GAM 02


Roger Riewe

GAM.02 “Design Science in Architecture”. GAM.02 is here. We’ve made it! One year after GAM, the Graz Architecture Magazine, was first published, we are now able to introduce GAM.02. The preparation time for GAM.01 was almost two years, as numerous aspects and details had to be clarified in order to be able to position this book-like magazine. Due to the experience gained, we were able to shorten this phase considerably this time. Therefore it was even more ambitious to produce an edition as good as GAM.01, and even increase the quality, as feedback and reviews of GAM.01 had been positive without exception. Hence we felt inspired yet under some pressure too.

GAM was conceived as a platform for international architectural discussion on which relevant issues are taken up and discussed. The GAM group of editors, however, also proposed some topics to have evaluated and looked at in an international context. GAM.01 was dedicated to the field “Tourism and Landscape”, currently a hot topic and one to which we were able to add some facets through the publication. Now with the question of “design science in architecture” we bring up an issue that has been a latent aspect in architectural discourse, never placed in a focused discussion. The question is a true challenge as the topic presents itself as most complex and multi-faceted. Therefore we were more than pleased to receive more than 40 contributions from authors responding to our call for papers and wanting to dedicate themselves with us to this reflection.

“Design science is the effective application of the principles of science to the conscious design of our total environment in order to help make the Earth’s finite resources meet the needs of all humanity without disrupting the ecological processes of the planet.” We presented this quote by Buckminster Fuller in our call for papers for GAM.02. We were not interested in this definition’s underlying demand in the sense of a retrospective on Fuller’s work which, in the recent past, had again been given more attention. We wanted rather to focus on the holistic approach that should be transferred to today’s situation. The idealism being expressed in Fuller’s definition can be understood as both inspiration and invitation to critical response.

Now that the initial euphoria has faded regarding defining architecture almost exclusively via the effect of the object, it seems the time has come to introduce new possibilities for assessing architectural quality into the discussion. Categorising architecture has always been difficult, and it is all too understandable that we fled into the object and symbol characteristics the star system is largely based on. Should architecture be assigned to arts or to sciences even? The artist-architect as a manifestation of the star system has become obsolete. Is it now a scientifically based architecture that’s being pushed into the centre of the discourse? And if so, are we pursuing a scientific, humanist or cultural-scientific approach? Or are there any other approaches resulting from architecture itself? Does a manner of approach such as this need to be defined in order to legitimise architecture? To what extent can it be called a scientific approach, or is it a method? A design method in particular, or is it a profound strategic process?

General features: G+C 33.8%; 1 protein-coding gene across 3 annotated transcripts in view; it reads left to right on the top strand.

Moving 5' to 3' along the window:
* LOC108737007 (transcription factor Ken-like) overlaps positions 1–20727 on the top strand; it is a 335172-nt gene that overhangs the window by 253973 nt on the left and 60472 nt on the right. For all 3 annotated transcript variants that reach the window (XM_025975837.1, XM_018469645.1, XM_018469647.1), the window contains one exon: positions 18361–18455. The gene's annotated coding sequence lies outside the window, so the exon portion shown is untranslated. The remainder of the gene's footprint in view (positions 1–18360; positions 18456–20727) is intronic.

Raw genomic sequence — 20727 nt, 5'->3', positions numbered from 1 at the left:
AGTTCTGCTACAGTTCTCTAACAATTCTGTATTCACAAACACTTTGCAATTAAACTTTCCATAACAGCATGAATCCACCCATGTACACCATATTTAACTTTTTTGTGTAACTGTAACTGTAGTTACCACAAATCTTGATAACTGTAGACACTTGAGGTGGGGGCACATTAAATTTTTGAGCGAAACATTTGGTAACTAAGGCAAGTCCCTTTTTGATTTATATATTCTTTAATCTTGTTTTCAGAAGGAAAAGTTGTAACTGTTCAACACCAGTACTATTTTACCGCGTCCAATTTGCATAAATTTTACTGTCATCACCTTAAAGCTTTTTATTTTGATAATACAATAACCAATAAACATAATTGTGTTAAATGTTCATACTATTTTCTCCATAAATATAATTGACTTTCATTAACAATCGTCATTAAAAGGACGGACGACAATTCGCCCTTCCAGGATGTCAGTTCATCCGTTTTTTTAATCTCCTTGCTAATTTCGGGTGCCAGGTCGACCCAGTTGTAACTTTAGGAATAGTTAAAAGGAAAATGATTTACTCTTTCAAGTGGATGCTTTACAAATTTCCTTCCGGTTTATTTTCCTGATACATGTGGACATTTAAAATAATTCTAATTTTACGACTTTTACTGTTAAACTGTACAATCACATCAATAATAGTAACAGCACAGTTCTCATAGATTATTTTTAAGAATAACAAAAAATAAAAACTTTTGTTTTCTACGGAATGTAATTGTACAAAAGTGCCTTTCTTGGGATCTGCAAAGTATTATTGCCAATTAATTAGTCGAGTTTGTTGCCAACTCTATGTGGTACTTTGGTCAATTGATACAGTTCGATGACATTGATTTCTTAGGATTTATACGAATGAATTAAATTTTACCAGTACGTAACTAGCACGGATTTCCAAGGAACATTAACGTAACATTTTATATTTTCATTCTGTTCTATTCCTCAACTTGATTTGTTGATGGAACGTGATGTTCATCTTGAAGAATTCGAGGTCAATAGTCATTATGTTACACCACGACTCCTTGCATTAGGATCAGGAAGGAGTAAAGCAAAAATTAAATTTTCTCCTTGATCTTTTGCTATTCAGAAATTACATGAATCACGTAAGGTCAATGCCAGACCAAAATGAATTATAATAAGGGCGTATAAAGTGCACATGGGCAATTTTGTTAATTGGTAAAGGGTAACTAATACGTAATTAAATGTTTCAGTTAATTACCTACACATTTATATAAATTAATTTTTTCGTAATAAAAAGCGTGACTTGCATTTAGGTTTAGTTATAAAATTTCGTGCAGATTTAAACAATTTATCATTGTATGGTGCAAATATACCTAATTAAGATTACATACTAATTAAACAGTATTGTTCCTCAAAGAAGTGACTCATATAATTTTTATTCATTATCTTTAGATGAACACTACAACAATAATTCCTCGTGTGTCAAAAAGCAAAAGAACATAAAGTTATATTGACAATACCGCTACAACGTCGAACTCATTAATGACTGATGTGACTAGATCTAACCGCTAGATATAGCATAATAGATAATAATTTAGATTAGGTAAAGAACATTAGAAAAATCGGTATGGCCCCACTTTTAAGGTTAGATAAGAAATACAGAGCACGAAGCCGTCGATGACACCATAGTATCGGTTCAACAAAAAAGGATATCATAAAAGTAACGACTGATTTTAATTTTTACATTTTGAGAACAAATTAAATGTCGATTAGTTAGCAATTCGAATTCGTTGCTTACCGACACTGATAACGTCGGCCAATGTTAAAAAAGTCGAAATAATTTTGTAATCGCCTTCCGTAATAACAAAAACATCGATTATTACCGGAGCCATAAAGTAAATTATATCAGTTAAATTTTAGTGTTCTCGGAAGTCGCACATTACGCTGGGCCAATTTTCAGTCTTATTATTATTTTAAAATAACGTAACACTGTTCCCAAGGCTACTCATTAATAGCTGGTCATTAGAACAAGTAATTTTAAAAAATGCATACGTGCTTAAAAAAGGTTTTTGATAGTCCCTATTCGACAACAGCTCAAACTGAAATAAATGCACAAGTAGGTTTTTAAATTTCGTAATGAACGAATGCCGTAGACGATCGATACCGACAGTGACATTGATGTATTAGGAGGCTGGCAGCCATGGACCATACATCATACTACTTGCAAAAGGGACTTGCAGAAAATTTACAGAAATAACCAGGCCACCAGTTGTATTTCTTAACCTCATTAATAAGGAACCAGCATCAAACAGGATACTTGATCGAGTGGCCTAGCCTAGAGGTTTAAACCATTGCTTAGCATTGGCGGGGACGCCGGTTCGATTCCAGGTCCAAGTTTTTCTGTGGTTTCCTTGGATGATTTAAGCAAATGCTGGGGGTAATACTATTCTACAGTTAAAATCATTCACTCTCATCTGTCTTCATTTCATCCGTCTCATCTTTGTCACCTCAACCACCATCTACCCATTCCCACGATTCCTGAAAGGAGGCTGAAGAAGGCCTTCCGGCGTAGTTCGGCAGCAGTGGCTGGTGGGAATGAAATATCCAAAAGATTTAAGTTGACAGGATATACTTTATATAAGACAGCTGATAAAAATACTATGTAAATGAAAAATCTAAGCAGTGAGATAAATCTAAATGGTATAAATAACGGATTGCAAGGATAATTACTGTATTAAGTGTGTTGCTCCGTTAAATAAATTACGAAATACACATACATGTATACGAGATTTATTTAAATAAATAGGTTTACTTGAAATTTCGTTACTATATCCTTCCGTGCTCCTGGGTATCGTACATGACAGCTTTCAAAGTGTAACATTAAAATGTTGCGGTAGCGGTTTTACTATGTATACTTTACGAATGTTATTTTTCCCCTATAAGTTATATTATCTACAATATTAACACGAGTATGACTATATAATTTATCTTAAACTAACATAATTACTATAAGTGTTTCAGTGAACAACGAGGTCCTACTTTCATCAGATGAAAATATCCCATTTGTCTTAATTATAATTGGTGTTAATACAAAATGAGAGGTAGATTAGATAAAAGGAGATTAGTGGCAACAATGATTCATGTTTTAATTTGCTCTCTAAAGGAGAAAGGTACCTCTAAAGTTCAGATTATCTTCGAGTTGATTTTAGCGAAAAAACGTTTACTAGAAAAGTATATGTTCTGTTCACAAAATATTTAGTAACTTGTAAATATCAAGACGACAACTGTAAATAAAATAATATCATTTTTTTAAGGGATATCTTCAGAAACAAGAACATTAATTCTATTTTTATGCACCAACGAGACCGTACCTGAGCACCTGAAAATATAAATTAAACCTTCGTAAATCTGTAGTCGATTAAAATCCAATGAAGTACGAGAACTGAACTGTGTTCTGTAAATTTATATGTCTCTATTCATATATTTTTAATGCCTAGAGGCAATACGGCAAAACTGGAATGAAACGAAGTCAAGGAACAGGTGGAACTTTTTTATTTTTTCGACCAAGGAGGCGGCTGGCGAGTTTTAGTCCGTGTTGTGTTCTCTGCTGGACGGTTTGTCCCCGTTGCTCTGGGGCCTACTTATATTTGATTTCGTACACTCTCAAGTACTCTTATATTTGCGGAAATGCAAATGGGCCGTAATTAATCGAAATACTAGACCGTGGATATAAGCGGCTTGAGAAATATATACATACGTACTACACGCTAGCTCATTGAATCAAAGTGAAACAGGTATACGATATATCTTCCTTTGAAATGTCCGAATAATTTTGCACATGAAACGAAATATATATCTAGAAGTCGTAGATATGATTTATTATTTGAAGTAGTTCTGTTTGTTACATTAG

In our call for papers we subdivided the topic of “Design Science in Architecture” into the fields of space, culture, technology and information science. This was an attempt to suggest a structure, whilst being well aware of the fact that, as soon as structures are defined, the boundaries of these categories might become a significant topic. In the contributions submitted, we were able to state that this proposed sub-division into 4 categories was not adhered to in all cases, as expected. In a certain sense these categories can be seen as subsets and intersections in which boundaries can be rather foggy, rendering the topic more interesting on the one hand, but, on the other hand representing an enormous challenge.

By suggesting the specific topic “Design Science in Architecture” we attempted to localise latent elements and define them in the argumentation. The enormous range of the contributions submitted shows that things worked out. We are really very sorry not to be able to publish all substantial texts in this edition. We would like to thank all those who applied themselves to the topic, sent their contributions in and subjected themselves to the peer-reviewing process. After our editor’s council, whose members we would like to thank very much, intensively engaged themselves with the contributions and, after thorough reflection by the editorial team, we decided to publish nine contributions. These contributions illustrate, on the one hand, the range of the issue proposed and, on the other hand, discuss individual elements of design science thoroughly. The assessment of the contributions resulted in four juxtapositions of contrasting views on related topics. The selection corresponds to our ambition to establish GAM as a platform for an exciting discussion.